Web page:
Nic Cage is at his Cagiest here with random screaming, intense eye contact, and an accent you don’t want to miss. Film’s not half-bad either.
REVIEW: After being forced to drive a mysterious passenger at gunpoint, a man finds himself in a high-stakes game of cat and mouse where it becomes clear that not everything is as it seems.
PLOT: Sympathy For The Devil will constantly play with your expectations from the opening frame. Every bit of information given, is a means to manipulate you into thinking one way or another. And this is what makes the film is so interesting, even when very little is happening. Because it allows you to examine the small moments that have the potential to snowball into much bigger ones. And even as I say that, I wouldn’t be shocked to hear that the film is polarizing to audiences. But aren’t those some of the best?
Like most cat-and-mouse thrillers, there’s a lot of reliance on the chemistry between the two leads in Sympathy for the Devil. Thankfully, this film has Nic Cage and Joel Kinnaman in those roles. Cage’s performance is one that may seem odd at first, but the more the film goes on, the more it makes sense. Sure, you have to be a fan of unhinged Cage for it to land, but I am, so it did. Even so, there are some intense moments where Cage strikes a more subtle chord. And I love his Boston accent which comes and goes in the more heated moments but leaves a big impact. Joel Kinnaman gives a layered performance as The Driver that will only improve with repeated viewings. The less said of his character, the better.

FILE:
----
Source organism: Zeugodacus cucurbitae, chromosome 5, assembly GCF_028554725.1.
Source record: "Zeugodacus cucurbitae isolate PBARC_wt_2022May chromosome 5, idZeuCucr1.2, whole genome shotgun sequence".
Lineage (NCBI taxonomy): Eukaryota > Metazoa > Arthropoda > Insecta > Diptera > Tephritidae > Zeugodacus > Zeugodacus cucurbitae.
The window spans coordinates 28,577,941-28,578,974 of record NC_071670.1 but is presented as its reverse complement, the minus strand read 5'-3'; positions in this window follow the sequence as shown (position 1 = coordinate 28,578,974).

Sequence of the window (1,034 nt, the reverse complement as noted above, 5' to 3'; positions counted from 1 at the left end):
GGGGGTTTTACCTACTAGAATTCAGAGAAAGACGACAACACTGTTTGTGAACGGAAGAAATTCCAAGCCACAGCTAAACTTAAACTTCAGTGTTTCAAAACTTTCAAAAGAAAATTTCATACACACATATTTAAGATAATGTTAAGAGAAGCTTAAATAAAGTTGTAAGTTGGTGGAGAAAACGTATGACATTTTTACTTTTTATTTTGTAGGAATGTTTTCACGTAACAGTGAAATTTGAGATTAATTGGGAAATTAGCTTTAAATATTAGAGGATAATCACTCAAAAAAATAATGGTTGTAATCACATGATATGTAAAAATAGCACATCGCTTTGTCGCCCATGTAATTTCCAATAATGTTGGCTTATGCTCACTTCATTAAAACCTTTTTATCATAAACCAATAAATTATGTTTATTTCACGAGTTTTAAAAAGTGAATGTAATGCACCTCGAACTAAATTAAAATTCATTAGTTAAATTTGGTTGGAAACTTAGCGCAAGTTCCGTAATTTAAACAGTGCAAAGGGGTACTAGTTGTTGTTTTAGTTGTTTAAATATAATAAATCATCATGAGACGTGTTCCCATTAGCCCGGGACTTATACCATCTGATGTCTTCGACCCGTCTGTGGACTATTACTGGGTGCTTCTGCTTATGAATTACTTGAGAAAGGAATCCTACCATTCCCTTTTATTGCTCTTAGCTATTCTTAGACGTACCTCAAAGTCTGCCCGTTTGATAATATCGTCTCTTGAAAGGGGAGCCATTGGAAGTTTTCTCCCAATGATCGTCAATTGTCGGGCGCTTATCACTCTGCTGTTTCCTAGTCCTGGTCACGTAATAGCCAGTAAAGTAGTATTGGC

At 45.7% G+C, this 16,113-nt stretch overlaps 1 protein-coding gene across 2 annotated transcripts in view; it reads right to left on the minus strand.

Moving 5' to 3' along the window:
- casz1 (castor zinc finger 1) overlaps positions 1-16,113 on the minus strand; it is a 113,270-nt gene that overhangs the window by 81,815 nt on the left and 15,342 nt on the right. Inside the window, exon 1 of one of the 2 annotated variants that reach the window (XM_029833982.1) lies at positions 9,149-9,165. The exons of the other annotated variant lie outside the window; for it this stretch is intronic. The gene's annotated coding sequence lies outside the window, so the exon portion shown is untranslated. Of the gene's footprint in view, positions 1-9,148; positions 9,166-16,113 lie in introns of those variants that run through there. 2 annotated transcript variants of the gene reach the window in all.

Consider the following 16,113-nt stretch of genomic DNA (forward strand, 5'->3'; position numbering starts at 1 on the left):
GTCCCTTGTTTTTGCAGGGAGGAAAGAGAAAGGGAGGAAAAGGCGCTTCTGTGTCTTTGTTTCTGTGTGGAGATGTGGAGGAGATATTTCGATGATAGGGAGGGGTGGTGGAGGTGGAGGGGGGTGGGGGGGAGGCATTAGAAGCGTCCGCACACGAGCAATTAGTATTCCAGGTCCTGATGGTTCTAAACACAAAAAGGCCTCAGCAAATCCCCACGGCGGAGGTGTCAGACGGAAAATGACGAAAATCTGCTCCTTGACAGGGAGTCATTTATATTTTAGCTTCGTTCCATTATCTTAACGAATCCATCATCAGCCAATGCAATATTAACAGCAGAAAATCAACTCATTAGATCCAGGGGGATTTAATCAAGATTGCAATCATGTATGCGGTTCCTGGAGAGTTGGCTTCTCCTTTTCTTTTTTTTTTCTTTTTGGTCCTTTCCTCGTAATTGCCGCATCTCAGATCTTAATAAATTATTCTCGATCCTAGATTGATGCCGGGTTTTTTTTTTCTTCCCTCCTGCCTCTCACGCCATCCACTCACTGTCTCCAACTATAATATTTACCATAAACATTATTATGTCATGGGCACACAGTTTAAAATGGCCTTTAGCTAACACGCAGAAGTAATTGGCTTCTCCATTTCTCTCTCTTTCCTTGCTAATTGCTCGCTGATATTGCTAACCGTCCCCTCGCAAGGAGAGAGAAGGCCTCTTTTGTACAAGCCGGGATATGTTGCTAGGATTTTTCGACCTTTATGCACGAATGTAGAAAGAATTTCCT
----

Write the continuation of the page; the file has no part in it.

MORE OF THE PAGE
The biting dialogue is where the film is at its most entertaining. Whether it’s Cage talking to a police officer that just pulled them over or Cage talking to a waitress about cheese on a tuna melt. Really, Cage talking about anything here is absolute gold. I could have watched this man interact with people for the entire duration. Then there’s Las Vegas which always serves as such a great setting due to the city having a personality all its own. This is more on the outskirts but the glimpses really help to create an interesting visual language, whether through reflections or downright neon signs.
Sympathy for the Devil will likely play entirely different on a rewatch. And I find those to be some of the most fascinating types of films as they allow you to dissect them in a unique way. Because, unless you have a terrible memory, you’re never going to have an experience quite like that first viewing. And yet, this film still manages to hold up on another watch. Which, to me, says that it’s a well-thought-out and executed twist. And I have a hard time even calling it that as it’s just a natural progression of the story. But even still, it’s a massive spoiler, so I won’t be getting into it here and highly suggest you avoid it.
If you’re going into this wanting amped-up Nic Cage then you’re going to enjoy yourself for the most part. But be prepared for plenty of slower moments and a lot of talking between the Driver and the Passenger. There are some story beats that are sure to make some people squirm in their seat. But ultimately, this is a character piece where the actors are really given some room to work. And sometimes that’s all you need to make for an interesting time at the movies.
SYMPATHY FOR THE DEVIL releases to theaters on JULY 28TH, 2023.